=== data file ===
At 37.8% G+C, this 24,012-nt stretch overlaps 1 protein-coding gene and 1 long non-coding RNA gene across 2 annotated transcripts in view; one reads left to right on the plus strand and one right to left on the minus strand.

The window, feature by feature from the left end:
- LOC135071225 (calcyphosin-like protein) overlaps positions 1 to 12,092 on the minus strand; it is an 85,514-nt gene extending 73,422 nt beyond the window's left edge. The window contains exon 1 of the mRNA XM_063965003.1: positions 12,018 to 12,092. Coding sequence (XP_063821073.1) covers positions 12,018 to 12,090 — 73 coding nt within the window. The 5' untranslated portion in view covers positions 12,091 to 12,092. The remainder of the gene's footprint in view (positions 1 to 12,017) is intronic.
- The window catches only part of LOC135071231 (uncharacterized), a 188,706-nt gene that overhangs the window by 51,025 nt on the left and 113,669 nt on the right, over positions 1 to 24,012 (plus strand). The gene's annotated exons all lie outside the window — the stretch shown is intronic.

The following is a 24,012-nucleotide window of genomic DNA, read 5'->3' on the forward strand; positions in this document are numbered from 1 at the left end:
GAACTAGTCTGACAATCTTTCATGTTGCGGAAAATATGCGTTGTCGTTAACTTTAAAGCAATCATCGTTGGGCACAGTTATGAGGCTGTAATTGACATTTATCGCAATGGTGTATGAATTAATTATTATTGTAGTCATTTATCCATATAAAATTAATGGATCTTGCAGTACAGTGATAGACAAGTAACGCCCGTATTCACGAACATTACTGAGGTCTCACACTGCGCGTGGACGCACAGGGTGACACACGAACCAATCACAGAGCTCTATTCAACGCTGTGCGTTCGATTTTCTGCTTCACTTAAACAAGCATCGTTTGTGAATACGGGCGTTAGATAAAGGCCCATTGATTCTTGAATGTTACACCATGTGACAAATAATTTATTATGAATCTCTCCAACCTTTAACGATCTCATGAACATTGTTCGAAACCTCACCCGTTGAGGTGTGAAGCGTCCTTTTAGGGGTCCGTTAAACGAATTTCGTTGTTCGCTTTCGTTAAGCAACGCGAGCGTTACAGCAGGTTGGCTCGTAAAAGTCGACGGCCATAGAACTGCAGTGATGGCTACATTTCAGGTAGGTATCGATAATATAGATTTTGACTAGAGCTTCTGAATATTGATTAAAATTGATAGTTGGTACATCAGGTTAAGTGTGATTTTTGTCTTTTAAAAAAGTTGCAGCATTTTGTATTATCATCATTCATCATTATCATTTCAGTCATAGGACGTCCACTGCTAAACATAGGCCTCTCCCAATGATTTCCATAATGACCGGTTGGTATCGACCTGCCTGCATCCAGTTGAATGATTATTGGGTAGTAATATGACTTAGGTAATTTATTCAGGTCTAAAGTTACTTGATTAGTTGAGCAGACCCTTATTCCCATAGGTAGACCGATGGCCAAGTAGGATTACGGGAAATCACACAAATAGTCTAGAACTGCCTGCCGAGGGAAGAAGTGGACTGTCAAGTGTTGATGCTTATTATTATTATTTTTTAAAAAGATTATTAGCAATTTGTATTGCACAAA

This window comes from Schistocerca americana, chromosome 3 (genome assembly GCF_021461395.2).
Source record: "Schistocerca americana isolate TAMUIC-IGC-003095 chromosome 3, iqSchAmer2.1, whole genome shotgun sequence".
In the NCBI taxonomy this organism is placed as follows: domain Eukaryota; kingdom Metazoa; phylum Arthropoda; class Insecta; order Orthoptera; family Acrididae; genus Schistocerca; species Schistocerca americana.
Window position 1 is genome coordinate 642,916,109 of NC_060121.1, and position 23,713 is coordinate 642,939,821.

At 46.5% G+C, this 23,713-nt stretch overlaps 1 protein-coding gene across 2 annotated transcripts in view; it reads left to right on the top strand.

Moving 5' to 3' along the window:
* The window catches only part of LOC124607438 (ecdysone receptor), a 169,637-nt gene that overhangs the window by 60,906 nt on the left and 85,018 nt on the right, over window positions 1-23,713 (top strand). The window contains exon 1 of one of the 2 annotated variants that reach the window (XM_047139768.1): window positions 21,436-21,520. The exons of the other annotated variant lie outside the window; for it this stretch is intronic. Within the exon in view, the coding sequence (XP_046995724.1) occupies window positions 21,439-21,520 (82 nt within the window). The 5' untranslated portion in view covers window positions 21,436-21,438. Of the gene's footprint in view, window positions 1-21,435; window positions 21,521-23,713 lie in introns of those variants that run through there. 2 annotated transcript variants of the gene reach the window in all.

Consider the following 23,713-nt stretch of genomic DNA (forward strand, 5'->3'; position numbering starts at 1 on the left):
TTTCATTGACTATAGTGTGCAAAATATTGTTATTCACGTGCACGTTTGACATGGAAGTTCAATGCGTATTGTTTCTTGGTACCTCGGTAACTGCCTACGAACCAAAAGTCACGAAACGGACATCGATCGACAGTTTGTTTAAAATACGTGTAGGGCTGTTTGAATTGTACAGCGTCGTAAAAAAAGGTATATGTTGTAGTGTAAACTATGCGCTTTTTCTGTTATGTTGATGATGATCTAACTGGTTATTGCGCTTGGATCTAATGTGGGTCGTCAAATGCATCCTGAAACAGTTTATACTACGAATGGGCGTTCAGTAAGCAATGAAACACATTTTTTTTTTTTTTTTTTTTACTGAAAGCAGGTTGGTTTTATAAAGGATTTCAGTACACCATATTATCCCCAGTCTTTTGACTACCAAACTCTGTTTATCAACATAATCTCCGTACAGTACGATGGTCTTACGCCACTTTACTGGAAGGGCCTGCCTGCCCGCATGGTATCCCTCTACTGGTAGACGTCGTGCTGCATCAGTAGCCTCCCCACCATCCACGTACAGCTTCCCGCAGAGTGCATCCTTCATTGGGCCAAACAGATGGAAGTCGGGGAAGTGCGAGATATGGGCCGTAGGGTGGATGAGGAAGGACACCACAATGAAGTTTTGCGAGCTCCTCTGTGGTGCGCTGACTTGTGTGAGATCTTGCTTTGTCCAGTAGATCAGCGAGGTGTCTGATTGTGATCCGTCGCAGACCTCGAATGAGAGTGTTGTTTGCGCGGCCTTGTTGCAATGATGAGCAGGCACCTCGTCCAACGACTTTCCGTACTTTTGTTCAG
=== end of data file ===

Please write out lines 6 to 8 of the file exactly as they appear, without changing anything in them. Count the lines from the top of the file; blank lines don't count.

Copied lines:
GAACTAGTCTGACAATCTTTCATGTTGCGGAAAATATGCGTTGTCGTTAACTTTAAAGCAATCATCGTTGGGCACAGTTATGAGGCTGTAATTGACATTTATCGCAATGGTGTATGAATTAATTATTATTGTAGTCATTTATCCATATAAAATTAATGGATCTTGCAGTACAGTGATAGACAAGTAACGCCCGTATTCACGAACATTACTGAGGTCTCACACTGCGCGTGGACGCACAGGGTGACACACGAACCAATCACAGAGCTCTATTCAACGCTGTGCGTTCGATTTTCTGCTTCACTTAAACAAGCATCGTTTGTGAATACGGGCGTTAGATAAAGGCCCATTGATTCTTGAATGTTACACCATGTGACAAATAATTTATTATGAATCTCTCCAACCTTTAACGATCTCATGAACATTGTTCGAAACCTCACCCGTTGAGGTGTGAAGCGTCCTTTTAGGGGTCCGTTAAACGAATTTCGTTGTTCGCTTTCGTTAAGCAACGCGAGCGTTACAGCAGGTTGGCTCGTAAAAGTCGACGGCCATAGAACTGCAGTGATGGCTACATTTCAGGTAGGTATCGATAATATAGATTTTGACTAGAGCTTCTGAATATTGATTAAAATTGATAGTTGGTACATCAGGTTAAGTGTGATTTTTGTCTTTTAAAAAAGTTGCAGCATTTTGTATTATCATCATTCATCATTATCATTTCAGTCATAGGACGTCCACTGCTAAACATAGGCCTCTCCCAATGATTTCCATAATGACCGGTTGGTATCGACCTGCCTGCATCCAGTTGAATGATTATTGGGTAGTAATATGACTTAGGTAATTTATTCAGGTCTAAAGTTACTTGATTAGTTGAGCAGACCCTTATTCCCATAGGTAGACCGATGGCCAAGTAGGATTACGGGAAATCACACAAATAGTCTAGAACTGCCTGCCGAGGGAAGAAGTGGACTGTCAAGTGTTGATGCTTATTATTATTATTTTTTAAAAAGATTATTAGCAATTTGTATTGCACAAA

This window comes from Schistocerca americana, chromosome 3 (genome assembly GCF_021461395.2).
Source record: "Schistocerca americana isolate TAMUIC-IGC-003095 chromosome 3, iqSchAmer2.1, whole genome shotgun sequence".